Core Stability and Lower Extremity Injuries: Another Reason to Get Some Core Exercises

When it comes to strength and conditioning programs, core training has been an important component for the physically active, especially athletes. A strong and flexible core plays a crucial role in injury risk and function of the lower extremities.

As the powerhouse of your body, there are more muscles included than just your abdominal muscles. It also includes your chest, pelvis and some back muscles. The core stands as the centre of the functional kinetic chain. It is important in maintaining dynamic joint stability from the lumbar spine all the way to the foot.

Having a stable core allows you to better control the position and motion of your trunk over the hips and leg to allow optimum production, transfer and control of force and motion to the terminal segment in integrated kinetic chain activities. In other words, allows you to move smoothly.

What Do Studies Show About Core Optimisation and Lower Extremity Injuries?

In a systematic review by Darin Leetun et al, it was shown that athletes who did not sustain an injury were stronger in hip abduction and external rotation. The researchers concluded that core stability has an important role in injury prevention.

Eighty female and 60 male intercollegiate basketball and track athletes underwent testing on hip abduction and external rotation strength, abdominal muscle function and back extensor and quadrates lumborum endurance.

Core strength, core proprioception and neuromuscular control of the core were found to be a risk factor in the development of the lower extremity injuries.

The systematic review shows preliminary evidence for the link between impaired core stability and the development of lower extremity injuries in healthy athletes. Insufficiency in the aspects of core stability was seen as potential risk factors for lower extremity injuries. It is suggested that core stability needs to be considered when screening athletes.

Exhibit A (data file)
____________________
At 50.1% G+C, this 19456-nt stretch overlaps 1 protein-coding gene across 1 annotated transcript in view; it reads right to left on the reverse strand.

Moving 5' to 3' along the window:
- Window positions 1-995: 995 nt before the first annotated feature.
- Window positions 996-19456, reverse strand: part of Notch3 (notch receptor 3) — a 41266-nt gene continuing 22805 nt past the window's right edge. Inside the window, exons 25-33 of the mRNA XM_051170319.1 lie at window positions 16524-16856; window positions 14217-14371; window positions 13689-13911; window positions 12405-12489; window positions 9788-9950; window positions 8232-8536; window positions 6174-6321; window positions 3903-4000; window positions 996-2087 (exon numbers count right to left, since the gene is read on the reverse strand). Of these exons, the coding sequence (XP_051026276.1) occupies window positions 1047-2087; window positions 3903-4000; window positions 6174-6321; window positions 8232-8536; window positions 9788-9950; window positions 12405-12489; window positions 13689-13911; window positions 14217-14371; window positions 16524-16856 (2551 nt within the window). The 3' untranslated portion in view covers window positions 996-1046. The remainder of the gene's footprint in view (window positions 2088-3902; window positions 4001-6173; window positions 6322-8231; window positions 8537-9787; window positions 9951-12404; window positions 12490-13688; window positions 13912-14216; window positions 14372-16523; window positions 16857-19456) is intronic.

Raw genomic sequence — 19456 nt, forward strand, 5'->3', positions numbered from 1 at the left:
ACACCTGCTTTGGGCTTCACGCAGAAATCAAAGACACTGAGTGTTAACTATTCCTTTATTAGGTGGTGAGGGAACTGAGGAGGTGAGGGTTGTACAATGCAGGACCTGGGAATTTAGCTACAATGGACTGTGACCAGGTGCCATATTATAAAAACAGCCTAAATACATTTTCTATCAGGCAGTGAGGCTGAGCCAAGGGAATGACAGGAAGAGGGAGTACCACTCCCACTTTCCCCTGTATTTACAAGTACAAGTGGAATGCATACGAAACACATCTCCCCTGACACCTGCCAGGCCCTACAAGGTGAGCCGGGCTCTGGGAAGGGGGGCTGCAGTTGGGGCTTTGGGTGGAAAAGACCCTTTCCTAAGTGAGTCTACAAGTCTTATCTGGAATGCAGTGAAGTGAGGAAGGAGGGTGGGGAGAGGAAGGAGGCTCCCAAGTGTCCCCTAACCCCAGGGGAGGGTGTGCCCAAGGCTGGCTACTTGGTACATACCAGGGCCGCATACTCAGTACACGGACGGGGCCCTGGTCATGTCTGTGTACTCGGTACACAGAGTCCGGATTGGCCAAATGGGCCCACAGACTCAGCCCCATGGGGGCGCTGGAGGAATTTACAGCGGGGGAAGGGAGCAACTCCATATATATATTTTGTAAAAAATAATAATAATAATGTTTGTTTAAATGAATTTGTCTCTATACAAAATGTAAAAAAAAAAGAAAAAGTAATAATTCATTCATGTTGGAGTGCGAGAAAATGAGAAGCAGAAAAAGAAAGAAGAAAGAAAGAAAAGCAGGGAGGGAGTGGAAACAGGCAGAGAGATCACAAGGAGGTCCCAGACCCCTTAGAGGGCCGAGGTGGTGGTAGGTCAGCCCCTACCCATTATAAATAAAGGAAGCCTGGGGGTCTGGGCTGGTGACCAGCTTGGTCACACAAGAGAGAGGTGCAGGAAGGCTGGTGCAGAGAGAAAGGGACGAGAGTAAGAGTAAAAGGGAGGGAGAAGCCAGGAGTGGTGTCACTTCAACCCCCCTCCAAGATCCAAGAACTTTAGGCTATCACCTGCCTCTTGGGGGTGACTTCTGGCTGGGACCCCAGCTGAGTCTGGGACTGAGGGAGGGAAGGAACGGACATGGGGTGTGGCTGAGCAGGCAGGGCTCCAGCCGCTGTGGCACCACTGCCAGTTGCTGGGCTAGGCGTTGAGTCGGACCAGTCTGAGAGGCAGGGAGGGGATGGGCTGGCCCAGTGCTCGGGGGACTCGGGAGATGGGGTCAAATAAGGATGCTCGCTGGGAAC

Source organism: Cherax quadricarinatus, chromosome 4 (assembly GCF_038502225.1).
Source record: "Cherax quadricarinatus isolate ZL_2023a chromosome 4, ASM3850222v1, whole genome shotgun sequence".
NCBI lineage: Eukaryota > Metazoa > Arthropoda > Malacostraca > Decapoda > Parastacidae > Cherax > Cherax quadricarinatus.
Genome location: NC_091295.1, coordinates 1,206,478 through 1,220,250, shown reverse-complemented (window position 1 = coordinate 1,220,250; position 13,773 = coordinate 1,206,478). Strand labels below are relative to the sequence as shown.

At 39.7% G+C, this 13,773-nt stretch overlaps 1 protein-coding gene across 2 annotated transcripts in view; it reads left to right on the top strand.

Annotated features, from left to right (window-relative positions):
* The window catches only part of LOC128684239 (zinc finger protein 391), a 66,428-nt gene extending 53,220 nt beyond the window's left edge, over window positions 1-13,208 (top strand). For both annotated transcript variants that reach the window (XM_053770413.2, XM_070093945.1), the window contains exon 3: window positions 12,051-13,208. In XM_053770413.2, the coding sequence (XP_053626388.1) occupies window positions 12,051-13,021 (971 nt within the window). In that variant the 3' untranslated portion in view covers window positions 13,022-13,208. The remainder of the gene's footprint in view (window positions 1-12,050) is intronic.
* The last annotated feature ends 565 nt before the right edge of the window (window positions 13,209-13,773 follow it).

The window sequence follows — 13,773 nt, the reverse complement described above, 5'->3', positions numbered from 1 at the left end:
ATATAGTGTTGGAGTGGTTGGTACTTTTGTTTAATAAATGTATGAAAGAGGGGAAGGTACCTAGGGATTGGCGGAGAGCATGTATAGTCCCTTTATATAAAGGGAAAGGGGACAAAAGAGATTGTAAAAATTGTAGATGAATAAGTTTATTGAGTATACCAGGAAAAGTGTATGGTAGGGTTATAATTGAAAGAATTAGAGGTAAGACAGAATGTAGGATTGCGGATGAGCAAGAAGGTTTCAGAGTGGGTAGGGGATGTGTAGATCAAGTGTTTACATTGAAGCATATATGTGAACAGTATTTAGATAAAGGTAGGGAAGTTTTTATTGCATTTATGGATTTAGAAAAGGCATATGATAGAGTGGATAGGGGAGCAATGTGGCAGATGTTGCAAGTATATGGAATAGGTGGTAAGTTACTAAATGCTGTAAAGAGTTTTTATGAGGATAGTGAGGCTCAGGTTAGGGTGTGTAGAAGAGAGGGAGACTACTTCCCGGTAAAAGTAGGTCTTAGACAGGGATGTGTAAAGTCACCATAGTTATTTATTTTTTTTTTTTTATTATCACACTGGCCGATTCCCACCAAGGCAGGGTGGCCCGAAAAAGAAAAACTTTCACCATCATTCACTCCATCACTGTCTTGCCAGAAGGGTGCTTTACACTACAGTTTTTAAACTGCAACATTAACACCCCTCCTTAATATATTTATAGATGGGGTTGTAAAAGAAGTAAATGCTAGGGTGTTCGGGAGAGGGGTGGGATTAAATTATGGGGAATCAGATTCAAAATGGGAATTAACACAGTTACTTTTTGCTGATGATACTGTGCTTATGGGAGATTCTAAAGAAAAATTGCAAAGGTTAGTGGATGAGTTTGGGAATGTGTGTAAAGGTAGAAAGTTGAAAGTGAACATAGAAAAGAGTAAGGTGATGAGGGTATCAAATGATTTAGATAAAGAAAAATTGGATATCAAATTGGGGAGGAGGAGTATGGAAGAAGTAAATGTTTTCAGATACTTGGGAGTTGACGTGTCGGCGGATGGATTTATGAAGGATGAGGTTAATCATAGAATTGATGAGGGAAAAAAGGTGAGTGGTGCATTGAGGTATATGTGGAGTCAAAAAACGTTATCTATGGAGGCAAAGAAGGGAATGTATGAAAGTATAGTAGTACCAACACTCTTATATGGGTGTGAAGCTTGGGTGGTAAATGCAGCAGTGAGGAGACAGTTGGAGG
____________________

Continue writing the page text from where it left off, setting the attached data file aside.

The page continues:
In a 2015 study involving 30 male karate-ka elites, the participants had a history of 5 days in a week participating in karate-ka sport exercise with history of lower extremity injury in the past 2 years. Each athlete’s postural control, lumbopelvic stability and core stabilizer endurance were assessed.

Results show that core stability was related to lower extremity injuries in male karate athletes. The strongest link was from lumbopelvic stability and lower extremity injuries. It was concluded that core stability has an important role in lower extremity injuries and strengthening of core stabilizer muscles can help prevent injuries in karate athletes.

How to Improve Your Core 

Including core exercises in training and preventative programmes is important to minimise injury risk and improve athletic performance. Many elite sports people do Reformer Pilates to help.

Attending a Reformer Pilates class can help develop good core strength, proprioception, and flexibility. Moreover, it’s important to apply the core exercises you learn from your session to your everyday activities.

Having a healthy core will improve your balance as well as the overall quality of your movements. This also means protecting yourself from injuries.

So if you are someone who often gets lower extremity injuries from playing sports, it’s best to get a regular session of Reformer Pilates in Perth to have a strong and flexible core. Book with us today on 9272 7359!

 

References:

 

Wilkerson GB, Giles JL, Seibel DK. Prediction of Core and Lower Extremity Strains and Sprains in Collegiate Football Players: A Preliminary Study. Journal of Athletic Training. 2012;47(3):264-272.

 

Leetun DT, Ireland ML, Willson JD, Ballantyne BT, Davis IM. Core stability measures as risk factors for lower extremity injury in athletes. Med Sci Sports Exerc. 2004 Jun;36(6):926-34.

 

Kayvan Baban, MohamadFarhangian, Shahram Mohamadi, Farnood Mohamadi. The Relationship between the amounts of Core Stability and Lower Extremity Injuries in Male Karate-Ka Elites. International Journal of Sport Studies. Vol., 5 (6), 721-725, 2015